My sister recently asked me, "Do you ever have the desire to stand kettles anymore?" I was 16 when I did my first shift at the Salvation Army kettle, ringing a bell enthusiastically in the frigid Western New York air, raising money for the work of The Salvation Army. My response to Janet was immediate: "No." I gladly drop a few bills in the kettle when I pass, and highly respect the service done in this country and around the world through those donations. But do I miss the chilled toes and fingers, the aching back? No, I don’t miss that.

Yet her question prompted a train of thought into what I do miss, not just from Salvation Army ministry, but from the various places I’ve lived, the people I’ve been privileged to meet.

O, how I miss the Sahlens hot dogs from Buffalo, and suckers and waffles from Crystal Beach. The pasties from Rockie’s in Wharton, N.J. The genuine Philly cheesesteaks and the cold, doughy pretzels sold on the street corner in the City of Brotherly Love. And now, I’m missing the A&W in Ashland, as well as donuts from Miller’s (Hawkins). While my life is not defined by what I eat, (really, it isn’t), I laughed at myself when I realized my first "what I miss" reaction revolved around food.

But I also miss early morning walks along the Niagara River with a trusted friend, and playing the bassoon. I miss the stimulation of college and seminary days. I miss the hustle and bustle of the big cities, even though most of my time in Cleveland and Philadelphia was spent in contained neighborhoods.

Posts on Facebook this week reminded me of how much I miss the Ashland Christmas parade. My memories include walking with a group of bell-ringing kiddos, just minutes after finding out the Kroc project was in jeopardy, and perfecting the Miss America wave from the back of a convertible while nursing a sprained ankle. Heading to the parade along deserted streets on a sub-zero night, only to see the curbs lined with people who appeared out of thin air. Playing with the Kroc New Adventure band on a flatbed, while our mascot, RJ (our son), stood treacherously near the edge of the truck. And now, videos of my first absentee parade were highlighted by holiday fireworks. What a glorious night. I’m putting the parade on my calendar for next year.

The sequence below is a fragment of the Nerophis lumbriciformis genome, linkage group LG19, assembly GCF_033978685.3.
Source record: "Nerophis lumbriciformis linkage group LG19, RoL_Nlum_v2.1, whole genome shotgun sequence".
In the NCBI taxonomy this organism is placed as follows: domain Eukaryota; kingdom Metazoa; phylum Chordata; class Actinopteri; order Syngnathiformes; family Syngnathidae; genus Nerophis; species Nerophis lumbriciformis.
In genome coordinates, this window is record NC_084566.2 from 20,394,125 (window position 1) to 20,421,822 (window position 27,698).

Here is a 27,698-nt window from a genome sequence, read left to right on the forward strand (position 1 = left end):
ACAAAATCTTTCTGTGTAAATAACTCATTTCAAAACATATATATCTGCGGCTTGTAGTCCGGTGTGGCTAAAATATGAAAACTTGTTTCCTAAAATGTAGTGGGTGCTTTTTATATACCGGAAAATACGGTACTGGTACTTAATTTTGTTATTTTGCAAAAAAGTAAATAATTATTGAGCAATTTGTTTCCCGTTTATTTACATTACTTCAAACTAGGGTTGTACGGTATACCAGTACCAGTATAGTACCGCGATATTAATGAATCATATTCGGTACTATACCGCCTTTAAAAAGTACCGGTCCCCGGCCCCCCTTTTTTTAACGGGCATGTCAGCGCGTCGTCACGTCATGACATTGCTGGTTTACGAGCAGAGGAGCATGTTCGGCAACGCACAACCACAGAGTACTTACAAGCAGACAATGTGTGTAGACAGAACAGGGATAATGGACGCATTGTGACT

I also miss the connections of a smaller community, of knowing others and being known by them. I recently attended a Christmas luncheon, changing into pajama pants when I got home. That evening, I needed to run to the store. "I’m in Canton — I should be safe, as I never see anyone I know when I go out." But my better self took control, urging me to put on something more presentable. Why? Family lore tells of cousin Judi, who took her husband to work and decided to run the car through the car wash — in her pajamas and curlers. The details are fuzzy, but either the car wash or her car broke down, and I’ll leave the rest to your imagination.

Of course, that night I met someone I knew from Ashland at Big Lots. Go figure. Yet that’s also what I miss about Ashland, recognizing each other, stopping to chat in the aisles of Gerwig’s White Barn or at a booth in the Lyn-Way.

Ringing a bell in front of Tonawanda’s Twin Fair almost 50 years ago, I had no clue how Dr. Seuss’s words would evolve: "O, the places you’ll go," or in contrast, "O, the places — and people — you’ll miss." Relocation, separation, death — all leave us with a longing for what we knew, for those we loved — and still love.

From time to time, my mouth still waters for Rocky’s pasties and authentic Philly cheesesteak. I long for friends who’ve moved, for a generation that has passed away and I cherish the memories those longings evoke. But I also claim Dr. Seuss’ words: "Today is your day! Your mountain is waiting." New tastes, new places, new faces, and even fireworks at the parade. Can’t get any better than that!

JoAnn Shade, author of "Only in Ashland: Reflections of a Smitten Immigrant," can be reached at